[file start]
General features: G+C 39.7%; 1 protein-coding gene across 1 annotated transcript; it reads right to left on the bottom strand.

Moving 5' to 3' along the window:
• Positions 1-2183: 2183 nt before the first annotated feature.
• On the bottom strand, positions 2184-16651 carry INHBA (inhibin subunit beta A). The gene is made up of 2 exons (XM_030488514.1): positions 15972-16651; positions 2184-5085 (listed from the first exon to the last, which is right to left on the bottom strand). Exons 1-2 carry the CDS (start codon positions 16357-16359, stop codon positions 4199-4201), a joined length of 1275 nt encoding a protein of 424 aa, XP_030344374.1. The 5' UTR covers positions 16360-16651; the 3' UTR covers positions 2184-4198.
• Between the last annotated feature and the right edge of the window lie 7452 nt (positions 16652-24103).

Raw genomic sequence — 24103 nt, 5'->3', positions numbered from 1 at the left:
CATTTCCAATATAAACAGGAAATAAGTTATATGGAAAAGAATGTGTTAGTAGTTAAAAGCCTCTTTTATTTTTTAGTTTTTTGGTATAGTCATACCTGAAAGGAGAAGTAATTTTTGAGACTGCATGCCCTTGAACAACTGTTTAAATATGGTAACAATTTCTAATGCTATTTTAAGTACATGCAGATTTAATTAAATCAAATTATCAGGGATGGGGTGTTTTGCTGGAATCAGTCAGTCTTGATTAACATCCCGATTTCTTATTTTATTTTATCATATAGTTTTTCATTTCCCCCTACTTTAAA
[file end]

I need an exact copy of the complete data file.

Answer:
General features: G+C 39.7%; 1 protein-coding gene across 1 annotated transcript; it reads right to left on the bottom strand.

Moving 5' to 3' along the window:
• Positions 1-2183: 2183 nt before the first annotated feature.
• On the bottom strand, positions 2184-16651 carry INHBA (inhibin subunit beta A). The gene is made up of 2 exons (XM_030488514.1): positions 15972-16651; positions 2184-5085 (listed from the first exon to the last, which is right to left on the bottom strand). Exons 1-2 carry the CDS (start codon positions 16357-16359, stop codon positions 4199-4201), a joined length of 1275 nt encoding a protein of 424 aa, XP_030344374.1. The 5' UTR covers positions 16360-16651; the 3' UTR covers positions 2184-4198.
• Between the last annotated feature and the right edge of the window lie 7452 nt (positions 16652-24103).

Raw genomic sequence — 24103 nt, 5'->3', positions numbered from 1 at the left:
CATTTCCAATATAAACAGGAAATAAGTTATATGGAAAAGAATGTGTTAGTAGTTAAAAGCCTCTTTTATTTTTTAGTTTTTTGGTATAGTCATACCTGAAAGGAGAAGTAATTTTTGAGACTGCATGCCCTTGAACAACTGTTTAAATATGGTAACAATTTCTAATGCTATTTTAAGTACATGCAGATTTAATTAAATCAAATTATCAGGGATGGGGTGTTTTGCTGGAATCAGTCAGTCTTGATTAACATCCCGATTTCTTATTTTATTTTATCATATAGTTTTTCATTTCCCCCTACTTTAAA